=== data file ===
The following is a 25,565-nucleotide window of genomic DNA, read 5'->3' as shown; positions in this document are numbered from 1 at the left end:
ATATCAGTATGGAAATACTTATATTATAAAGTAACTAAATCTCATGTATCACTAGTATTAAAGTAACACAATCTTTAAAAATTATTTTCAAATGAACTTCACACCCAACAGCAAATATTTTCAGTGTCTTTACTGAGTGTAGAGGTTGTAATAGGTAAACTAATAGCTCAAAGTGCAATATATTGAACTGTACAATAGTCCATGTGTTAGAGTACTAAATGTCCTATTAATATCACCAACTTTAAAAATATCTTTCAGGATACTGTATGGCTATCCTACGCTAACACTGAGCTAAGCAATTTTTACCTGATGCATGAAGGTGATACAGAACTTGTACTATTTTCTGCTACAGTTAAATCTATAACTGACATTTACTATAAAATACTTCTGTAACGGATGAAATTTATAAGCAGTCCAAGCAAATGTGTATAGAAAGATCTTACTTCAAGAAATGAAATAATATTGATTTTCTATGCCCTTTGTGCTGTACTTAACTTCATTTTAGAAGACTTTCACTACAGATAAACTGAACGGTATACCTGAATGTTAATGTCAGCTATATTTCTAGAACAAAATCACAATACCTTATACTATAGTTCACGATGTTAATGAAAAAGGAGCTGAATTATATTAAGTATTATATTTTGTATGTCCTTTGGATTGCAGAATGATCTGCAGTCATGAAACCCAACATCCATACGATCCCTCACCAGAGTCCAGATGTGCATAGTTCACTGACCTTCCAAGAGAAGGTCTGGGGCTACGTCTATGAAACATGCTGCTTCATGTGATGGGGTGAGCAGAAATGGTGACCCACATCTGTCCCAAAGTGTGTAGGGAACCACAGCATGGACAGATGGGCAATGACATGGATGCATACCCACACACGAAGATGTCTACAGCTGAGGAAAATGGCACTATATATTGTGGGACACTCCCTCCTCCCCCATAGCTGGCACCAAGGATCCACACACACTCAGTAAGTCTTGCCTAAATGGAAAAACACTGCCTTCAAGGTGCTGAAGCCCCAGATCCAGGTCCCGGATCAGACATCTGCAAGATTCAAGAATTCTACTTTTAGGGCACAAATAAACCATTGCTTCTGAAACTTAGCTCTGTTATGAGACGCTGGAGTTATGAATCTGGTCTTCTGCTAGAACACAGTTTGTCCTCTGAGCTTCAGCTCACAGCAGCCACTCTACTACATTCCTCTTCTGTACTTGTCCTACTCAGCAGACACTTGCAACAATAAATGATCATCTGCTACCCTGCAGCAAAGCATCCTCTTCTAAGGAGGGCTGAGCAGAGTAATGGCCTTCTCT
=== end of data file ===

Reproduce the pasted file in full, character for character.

The following is a 25,565-nucleotide window of genomic DNA, read 5'->3' as shown; positions in this document are numbered from 1 at the left end:
ATATCAGTATGGAAATACTTATATTATAAAGTAACTAAATCTCATGTATCACTAGTATTAAAGTAACACAATCTTTAAAAATTATTTTCAAATGAACTTCACACCCAACAGCAAATATTTTCAGTGTCTTTACTGAGTGTAGAGGTTGTAATAGGTAAACTAATAGCTCAAAGTGCAATATATTGAACTGTACAATAGTCCATGTGTTAGAGTACTAAATGTCCTATTAATATCACCAACTTTAAAAATATCTTTCAGGATACTGTATGGCTATCCTACGCTAACACTGAGCTAAGCAATTTTTACCTGATGCATGAAGGTGATACAGAACTTGTACTATTTTCTGCTACAGTTAAATCTATAACTGACATTTACTATAAAATACTTCTGTAACGGATGAAATTTATAAGCAGTCCAAGCAAATGTGTATAGAAAGATCTTACTTCAAGAAATGAAATAATATTGATTTTCTATGCCCTTTGTGCTGTACTTAACTTCATTTTAGAAGACTTTCACTACAGATAAACTGAACGGTATACCTGAATGTTAATGTCAGCTATATTTCTAGAACAAAATCACAATACCTTATACTATAGTTCACGATGTTAATGAAAAAGGAGCTGAATTATATTAAGTATTATATTTTGTATGTCCTTTGGATTGCAGAATGATCTGCAGTCATGAAACCCAACATCCATACGATCCCTCACCAGAGTCCAGATGTGCATAGTTCACTGACCTTCCAAGAGAAGGTCTGGGGCTACGTCTATGAAACATGCTGCTTCATGTGATGGGGTGAGCAGAAATGGTGACCCACATCTGTCCCAAAGTGTGTAGGGAACCACAGCATGGACAGATGGGCAATGACATGGATGCATACCCACACACGAAGATGTCTACAGCTGAGGAAAATGGCACTATATATTGTGGGACACTCCCTCCTCCCCCATAGCTGGCACCAAGGATCCACACACACTCAGTAAGTCTTGCCTAAATGGAAAAACACTGCCTTCAAGGTGCTGAAGCCCCAGATCCAGGTCCCGGATCAGACATCTGCAAGATTCAAGAATTCTACTTTTAGGGCACAAATAAACCATTGCTTCTGAAACTTAGCTCTGTTATGAGACGCTGGAGTTATGAATCTGGTCTTCTGCTAGAACACAGTTTGTCCTCTGAGCTTCAGCTCACAGCAGCCACTCTACTACATTCCTCTTCTGTACTTGTCCTACTCAGCAGACACTTGCAACAATAAATGATCATCTGCTACCCTGCAGCAAAGCATCCTCTTCTAAGGAGGGCTGAGCAGAGTAATGGCCTTCTCT